Gabriel Romero, OHSU School of Medicine Physiology and Pharmacology Graduate Program, is a recipient of the prestigious Howard Hughes Medical Institute 2017 Gilliam Fellowship for Advanced Study. Antoinette Foster of OHSU’s Neuroscience Graduate Program received the national award in 2016.
Interested in sensory systems and synaptic transmission, Romero joined OHSU’s Physiology and Pharmacology Graduate Program in 2015 to earn his Ph.D. He is recognized for his research to determine the normal function of the medial olivocochlear reflex, which plays a role in protecting the auditory system from noise-induced hearing loss.
Romero's goal is to become an independent research scientist and a role model for underrepresented students. His fellowship, he said, “will help bring attention to the importance of equality and inclusiveness in the biomedical sciences, which is currently lacking,” while also providing opportunities to broaden his professional skills and network.
Mollie Marr, OHSU School of Medicine Behavioral Neuroscience Graduate Program, is an ARCS Foundation Scholar. Interested in how adversity and traumatic experiences affect the brain, emotions and behavior and the development of psychopathology, she is also pursuing her M.D. in order to become a physician scientist.
Marr is a leader and a creative spirit. She is a co-founder of OHSU's student chapter of the American Medical Women's Association (AMWA). Because she is a history buff with film and script writing experience through her Bachelor of Fine Arts in Theater, the AMWA invited Marr to collaborate on a documentary on women physicians in World War I. She worked with the OHSU Library to identify women physicians from Oregon for the film. “At Home Over There” is being shown at the French Embassy in Washington D.C. in November 2017.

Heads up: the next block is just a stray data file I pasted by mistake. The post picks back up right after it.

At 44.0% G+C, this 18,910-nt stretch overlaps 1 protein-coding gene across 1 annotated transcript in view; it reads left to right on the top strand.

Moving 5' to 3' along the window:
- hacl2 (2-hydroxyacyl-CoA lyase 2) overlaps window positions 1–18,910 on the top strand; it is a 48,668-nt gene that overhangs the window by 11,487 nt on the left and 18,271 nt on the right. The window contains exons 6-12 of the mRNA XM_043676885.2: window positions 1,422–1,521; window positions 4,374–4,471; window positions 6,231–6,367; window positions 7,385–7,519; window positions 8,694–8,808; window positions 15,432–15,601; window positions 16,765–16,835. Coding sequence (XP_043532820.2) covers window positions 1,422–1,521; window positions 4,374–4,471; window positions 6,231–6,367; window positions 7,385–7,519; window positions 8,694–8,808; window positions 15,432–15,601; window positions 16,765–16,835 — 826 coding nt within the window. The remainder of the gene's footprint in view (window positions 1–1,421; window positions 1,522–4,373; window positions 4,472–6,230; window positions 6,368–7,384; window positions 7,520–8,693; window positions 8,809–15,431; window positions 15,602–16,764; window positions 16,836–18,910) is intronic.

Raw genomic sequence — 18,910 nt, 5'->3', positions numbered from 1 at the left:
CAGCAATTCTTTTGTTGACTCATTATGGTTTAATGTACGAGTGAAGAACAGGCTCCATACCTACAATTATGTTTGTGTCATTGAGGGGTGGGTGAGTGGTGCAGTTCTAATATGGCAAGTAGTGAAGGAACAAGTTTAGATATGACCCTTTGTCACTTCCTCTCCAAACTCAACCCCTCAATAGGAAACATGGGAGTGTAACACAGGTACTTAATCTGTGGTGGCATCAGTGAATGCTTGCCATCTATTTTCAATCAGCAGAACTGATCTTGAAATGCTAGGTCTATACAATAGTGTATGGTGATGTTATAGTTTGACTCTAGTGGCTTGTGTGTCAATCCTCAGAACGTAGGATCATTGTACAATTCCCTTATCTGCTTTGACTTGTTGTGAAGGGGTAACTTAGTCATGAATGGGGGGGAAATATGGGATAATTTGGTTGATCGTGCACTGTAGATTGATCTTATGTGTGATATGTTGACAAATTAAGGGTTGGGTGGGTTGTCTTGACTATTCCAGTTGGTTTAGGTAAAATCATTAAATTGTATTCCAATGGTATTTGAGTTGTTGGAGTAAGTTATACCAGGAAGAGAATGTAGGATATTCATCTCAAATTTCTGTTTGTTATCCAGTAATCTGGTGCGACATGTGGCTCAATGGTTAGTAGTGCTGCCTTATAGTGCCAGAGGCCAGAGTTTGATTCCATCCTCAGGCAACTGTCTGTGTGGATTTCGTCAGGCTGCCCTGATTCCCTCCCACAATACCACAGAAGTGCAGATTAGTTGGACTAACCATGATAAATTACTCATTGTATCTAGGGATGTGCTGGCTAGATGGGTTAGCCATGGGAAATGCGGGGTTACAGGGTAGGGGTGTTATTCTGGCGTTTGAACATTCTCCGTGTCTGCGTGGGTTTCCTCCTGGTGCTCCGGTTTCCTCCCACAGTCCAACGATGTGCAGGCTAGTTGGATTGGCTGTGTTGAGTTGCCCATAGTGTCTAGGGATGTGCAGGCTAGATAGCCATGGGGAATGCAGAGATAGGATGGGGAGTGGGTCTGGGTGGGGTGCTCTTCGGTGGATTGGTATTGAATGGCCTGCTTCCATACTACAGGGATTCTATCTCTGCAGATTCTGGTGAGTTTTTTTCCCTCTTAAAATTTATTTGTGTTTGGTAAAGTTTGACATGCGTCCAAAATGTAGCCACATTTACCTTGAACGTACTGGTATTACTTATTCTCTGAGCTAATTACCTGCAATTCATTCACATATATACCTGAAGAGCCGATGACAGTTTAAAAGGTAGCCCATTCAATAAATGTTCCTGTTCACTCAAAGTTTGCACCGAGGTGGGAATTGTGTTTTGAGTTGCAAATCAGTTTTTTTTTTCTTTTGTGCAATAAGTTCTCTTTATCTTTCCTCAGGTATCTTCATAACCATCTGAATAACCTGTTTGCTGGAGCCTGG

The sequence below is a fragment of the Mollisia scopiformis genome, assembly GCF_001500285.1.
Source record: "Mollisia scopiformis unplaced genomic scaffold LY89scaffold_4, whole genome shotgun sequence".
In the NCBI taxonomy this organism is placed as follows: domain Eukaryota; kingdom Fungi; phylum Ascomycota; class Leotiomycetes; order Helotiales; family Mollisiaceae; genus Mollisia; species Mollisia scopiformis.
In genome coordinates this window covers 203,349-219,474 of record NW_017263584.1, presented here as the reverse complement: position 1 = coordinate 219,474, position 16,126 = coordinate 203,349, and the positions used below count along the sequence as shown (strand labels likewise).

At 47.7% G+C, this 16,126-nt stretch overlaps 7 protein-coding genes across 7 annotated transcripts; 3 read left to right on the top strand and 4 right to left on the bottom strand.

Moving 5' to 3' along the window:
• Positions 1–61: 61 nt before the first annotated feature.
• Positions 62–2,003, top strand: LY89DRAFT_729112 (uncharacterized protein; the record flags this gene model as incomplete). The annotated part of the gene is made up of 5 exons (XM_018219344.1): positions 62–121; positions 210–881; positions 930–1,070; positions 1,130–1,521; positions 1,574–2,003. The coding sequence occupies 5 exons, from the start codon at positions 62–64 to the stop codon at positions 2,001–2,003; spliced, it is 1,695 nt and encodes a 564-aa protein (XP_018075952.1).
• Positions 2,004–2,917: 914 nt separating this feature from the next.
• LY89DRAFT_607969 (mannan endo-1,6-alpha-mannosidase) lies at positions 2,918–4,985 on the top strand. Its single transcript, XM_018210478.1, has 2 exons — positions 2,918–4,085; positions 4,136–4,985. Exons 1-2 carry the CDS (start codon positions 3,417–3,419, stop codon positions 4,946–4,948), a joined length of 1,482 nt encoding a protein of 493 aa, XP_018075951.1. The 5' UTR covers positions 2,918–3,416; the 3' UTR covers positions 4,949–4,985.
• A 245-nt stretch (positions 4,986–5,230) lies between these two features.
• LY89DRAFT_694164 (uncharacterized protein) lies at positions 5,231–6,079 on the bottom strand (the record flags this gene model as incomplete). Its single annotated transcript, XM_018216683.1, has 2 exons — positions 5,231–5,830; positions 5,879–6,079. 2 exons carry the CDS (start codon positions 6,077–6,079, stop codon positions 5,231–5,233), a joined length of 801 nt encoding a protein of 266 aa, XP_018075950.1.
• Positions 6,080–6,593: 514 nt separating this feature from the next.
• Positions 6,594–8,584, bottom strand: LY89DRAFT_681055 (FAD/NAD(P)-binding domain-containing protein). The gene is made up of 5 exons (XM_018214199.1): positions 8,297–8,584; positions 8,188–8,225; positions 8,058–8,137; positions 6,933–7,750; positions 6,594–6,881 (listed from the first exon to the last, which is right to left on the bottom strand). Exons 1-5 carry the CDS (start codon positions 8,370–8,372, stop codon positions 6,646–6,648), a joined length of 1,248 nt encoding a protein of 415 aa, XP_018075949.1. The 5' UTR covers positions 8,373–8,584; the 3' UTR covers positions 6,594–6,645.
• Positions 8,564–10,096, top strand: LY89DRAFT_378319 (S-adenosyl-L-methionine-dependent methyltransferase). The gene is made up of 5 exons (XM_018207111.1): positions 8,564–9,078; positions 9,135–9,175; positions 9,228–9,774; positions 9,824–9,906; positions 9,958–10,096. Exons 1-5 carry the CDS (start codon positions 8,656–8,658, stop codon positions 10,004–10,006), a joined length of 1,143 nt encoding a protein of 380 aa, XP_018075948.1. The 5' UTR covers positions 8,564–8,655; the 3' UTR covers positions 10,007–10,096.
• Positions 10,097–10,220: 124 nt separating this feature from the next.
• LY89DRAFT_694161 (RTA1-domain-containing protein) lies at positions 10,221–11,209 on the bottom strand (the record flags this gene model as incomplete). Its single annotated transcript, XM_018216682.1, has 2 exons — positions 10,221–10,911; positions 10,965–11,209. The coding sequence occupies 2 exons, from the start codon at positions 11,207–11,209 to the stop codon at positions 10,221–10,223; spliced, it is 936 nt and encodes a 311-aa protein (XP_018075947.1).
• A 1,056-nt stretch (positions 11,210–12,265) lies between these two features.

Yves Gacinya, OHSU School of Medicine Physician Assistant Program, survived the civil war in Rwanda in the 1990s and joined extended family in Oregon in 2006. Skilled and kind doctors and nurses who treated him for malaria after he arrived in Portland inspired him to become a certified medical assistant. A job with an OHSU clinic fueled his interest in not only patient care but basic biomedical science. A professor pointed him toward the physician assistant profession. Gacinya applied to a number of P.A. program. He chose OHSU because of its approach.
“I liked the idea of the collaboration with other medical professionals and being in the same building,” said Gacinya, member of the OHSU P.A. class of 2019 and a Presidential Scholar. “Program leaders also care about student success not only when in school but after graduation as well. The school stresses giving a lot of feedback and that helps us students get better. The faculty appreciates our feedback too.”
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